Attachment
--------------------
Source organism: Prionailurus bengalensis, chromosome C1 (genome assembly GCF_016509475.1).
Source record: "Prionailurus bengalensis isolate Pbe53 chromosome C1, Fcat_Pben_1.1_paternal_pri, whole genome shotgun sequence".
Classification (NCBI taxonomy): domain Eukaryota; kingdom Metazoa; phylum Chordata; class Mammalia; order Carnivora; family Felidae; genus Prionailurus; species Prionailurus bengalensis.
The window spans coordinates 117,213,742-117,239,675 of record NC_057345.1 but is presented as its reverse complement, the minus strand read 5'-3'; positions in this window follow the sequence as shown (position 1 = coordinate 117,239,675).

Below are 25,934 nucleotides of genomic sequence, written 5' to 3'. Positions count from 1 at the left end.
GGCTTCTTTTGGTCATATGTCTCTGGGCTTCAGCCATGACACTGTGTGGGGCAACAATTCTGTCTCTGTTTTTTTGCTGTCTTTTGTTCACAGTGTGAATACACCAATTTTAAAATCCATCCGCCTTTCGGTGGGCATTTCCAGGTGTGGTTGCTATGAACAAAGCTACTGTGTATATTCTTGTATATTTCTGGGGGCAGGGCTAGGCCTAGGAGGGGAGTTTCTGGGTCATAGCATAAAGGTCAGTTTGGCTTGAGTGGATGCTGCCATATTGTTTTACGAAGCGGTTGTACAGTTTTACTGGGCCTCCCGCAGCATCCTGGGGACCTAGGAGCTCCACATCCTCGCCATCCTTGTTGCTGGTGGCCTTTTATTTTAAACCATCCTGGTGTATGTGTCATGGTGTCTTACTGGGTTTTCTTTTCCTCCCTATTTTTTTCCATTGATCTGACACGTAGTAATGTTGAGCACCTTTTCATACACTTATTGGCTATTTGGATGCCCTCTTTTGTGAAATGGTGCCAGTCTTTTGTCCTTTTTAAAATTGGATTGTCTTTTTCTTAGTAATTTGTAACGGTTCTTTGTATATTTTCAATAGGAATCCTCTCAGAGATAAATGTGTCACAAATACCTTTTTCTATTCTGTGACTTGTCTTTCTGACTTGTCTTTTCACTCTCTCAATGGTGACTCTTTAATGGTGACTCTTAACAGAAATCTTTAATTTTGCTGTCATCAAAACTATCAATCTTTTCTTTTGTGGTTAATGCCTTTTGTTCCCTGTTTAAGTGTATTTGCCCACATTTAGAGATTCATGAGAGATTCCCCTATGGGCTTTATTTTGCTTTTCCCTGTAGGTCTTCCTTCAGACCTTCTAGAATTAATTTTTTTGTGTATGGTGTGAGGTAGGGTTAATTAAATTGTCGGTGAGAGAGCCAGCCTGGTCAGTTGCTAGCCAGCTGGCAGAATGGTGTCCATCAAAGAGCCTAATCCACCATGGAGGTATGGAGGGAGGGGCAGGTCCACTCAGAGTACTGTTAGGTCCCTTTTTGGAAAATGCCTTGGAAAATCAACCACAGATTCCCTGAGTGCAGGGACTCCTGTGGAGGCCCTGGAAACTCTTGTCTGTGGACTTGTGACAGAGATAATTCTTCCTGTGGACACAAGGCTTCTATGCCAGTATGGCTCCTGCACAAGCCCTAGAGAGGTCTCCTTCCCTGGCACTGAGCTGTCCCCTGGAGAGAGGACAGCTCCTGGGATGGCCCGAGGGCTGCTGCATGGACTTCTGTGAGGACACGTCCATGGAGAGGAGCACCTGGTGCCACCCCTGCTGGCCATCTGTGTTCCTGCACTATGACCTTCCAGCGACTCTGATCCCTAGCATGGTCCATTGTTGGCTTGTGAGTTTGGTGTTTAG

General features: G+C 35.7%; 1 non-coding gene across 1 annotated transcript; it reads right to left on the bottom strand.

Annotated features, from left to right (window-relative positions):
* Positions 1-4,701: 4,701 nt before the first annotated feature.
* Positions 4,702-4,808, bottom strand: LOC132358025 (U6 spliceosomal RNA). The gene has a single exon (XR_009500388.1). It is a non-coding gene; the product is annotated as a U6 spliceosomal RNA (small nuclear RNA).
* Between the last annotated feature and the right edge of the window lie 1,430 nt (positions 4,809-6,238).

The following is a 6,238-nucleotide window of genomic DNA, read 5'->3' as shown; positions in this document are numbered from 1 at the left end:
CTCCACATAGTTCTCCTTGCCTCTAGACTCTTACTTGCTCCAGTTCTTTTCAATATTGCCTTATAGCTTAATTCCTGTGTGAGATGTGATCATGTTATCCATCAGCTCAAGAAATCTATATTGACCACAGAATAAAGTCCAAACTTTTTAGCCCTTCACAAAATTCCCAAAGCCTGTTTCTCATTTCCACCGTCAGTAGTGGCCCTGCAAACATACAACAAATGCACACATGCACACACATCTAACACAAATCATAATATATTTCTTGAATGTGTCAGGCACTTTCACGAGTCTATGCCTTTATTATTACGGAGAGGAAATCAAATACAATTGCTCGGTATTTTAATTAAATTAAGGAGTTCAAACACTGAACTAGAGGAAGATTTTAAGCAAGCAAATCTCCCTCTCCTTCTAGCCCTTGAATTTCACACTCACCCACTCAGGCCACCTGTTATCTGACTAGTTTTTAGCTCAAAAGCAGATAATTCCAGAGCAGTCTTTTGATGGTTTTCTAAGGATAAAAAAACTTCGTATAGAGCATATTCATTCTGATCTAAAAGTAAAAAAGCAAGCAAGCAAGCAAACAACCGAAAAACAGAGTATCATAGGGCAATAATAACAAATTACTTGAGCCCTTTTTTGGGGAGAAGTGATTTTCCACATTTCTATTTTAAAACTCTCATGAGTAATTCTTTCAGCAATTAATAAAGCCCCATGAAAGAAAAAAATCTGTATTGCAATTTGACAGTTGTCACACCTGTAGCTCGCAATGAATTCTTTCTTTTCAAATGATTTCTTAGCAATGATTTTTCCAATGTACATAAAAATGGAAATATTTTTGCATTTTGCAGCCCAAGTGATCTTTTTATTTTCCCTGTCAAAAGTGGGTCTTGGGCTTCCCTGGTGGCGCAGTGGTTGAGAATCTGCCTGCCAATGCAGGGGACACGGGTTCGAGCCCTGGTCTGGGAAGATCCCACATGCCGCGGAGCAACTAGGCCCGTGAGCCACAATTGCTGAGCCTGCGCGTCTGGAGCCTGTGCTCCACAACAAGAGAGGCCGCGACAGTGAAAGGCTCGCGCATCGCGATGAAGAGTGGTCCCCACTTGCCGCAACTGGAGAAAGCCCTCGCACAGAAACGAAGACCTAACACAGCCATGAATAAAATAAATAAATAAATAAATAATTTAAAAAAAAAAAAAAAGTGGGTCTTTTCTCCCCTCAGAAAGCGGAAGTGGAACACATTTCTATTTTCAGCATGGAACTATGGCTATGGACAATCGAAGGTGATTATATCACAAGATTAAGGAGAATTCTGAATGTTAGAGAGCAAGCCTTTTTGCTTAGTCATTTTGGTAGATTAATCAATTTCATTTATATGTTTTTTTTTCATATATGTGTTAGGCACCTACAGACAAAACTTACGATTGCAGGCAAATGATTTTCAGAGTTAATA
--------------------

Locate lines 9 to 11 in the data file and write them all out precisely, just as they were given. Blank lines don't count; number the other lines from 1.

* Positions 1-4,701: 4,701 nt before the first annotated feature.
* Positions 4,702-4,808, bottom strand: LOC132358025 (U6 spliceosomal RNA). The gene has a single exon (XR_009500388.1). It is a non-coding gene; the product is annotated as a U6 spliceosomal RNA (small nuclear RNA).
* Between the last annotated feature and the right edge of the window lie 1,430 nt (positions 4,809-6,238).